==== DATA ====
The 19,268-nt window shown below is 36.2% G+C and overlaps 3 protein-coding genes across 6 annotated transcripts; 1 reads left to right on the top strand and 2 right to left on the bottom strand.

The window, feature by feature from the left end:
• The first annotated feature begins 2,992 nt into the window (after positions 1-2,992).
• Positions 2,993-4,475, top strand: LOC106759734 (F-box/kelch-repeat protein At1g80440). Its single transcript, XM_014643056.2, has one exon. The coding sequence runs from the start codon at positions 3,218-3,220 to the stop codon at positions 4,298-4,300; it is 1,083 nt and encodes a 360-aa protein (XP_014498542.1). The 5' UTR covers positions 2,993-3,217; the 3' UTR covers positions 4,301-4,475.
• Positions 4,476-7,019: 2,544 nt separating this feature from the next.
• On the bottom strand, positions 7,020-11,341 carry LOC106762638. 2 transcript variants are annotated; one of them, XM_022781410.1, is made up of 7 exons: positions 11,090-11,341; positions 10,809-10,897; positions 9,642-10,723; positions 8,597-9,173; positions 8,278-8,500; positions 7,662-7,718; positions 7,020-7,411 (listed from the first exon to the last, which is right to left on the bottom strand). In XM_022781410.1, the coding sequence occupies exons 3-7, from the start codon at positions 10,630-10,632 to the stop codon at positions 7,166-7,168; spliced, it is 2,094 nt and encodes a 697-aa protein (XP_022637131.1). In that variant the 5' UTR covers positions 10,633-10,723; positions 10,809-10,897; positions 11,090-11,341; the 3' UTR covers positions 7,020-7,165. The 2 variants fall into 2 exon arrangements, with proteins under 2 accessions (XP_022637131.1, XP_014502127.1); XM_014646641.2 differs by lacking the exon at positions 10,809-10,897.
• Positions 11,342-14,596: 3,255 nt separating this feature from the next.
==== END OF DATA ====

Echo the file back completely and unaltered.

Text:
The 19,268-nt window shown below is 36.2% G+C and overlaps 3 protein-coding genes across 6 annotated transcripts; 1 reads left to right on the top strand and 2 right to left on the bottom strand.

The window, feature by feature from the left end:
• The first annotated feature begins 2,992 nt into the window (after positions 1-2,992).
• Positions 2,993-4,475, top strand: LOC106759734 (F-box/kelch-repeat protein At1g80440). Its single transcript, XM_014643056.2, has one exon. The coding sequence runs from the start codon at positions 3,218-3,220 to the stop codon at positions 4,298-4,300; it is 1,083 nt and encodes a 360-aa protein (XP_014498542.1). The 5' UTR covers positions 2,993-3,217; the 3' UTR covers positions 4,301-4,475.
• Positions 4,476-7,019: 2,544 nt separating this feature from the next.
• On the bottom strand, positions 7,020-11,341 carry LOC106762638. 2 transcript variants are annotated; one of them, XM_022781410.1, is made up of 7 exons: positions 11,090-11,341; positions 10,809-10,897; positions 9,642-10,723; positions 8,597-9,173; positions 8,278-8,500; positions 7,662-7,718; positions 7,020-7,411 (listed from the first exon to the last, which is right to left on the bottom strand). In XM_022781410.1, the coding sequence occupies exons 3-7, from the start codon at positions 10,630-10,632 to the stop codon at positions 7,166-7,168; spliced, it is 2,094 nt and encodes a 697-aa protein (XP_022637131.1). In that variant the 5' UTR covers positions 10,633-10,723; positions 10,809-10,897; positions 11,090-11,341; the 3' UTR covers positions 7,020-7,165. The 2 variants fall into 2 exon arrangements, with proteins under 2 accessions (XP_022637131.1, XP_014502127.1); XM_014646641.2 differs by lacking the exon at positions 10,809-10,897.
• Positions 11,342-14,596: 3,255 nt separating this feature from the next.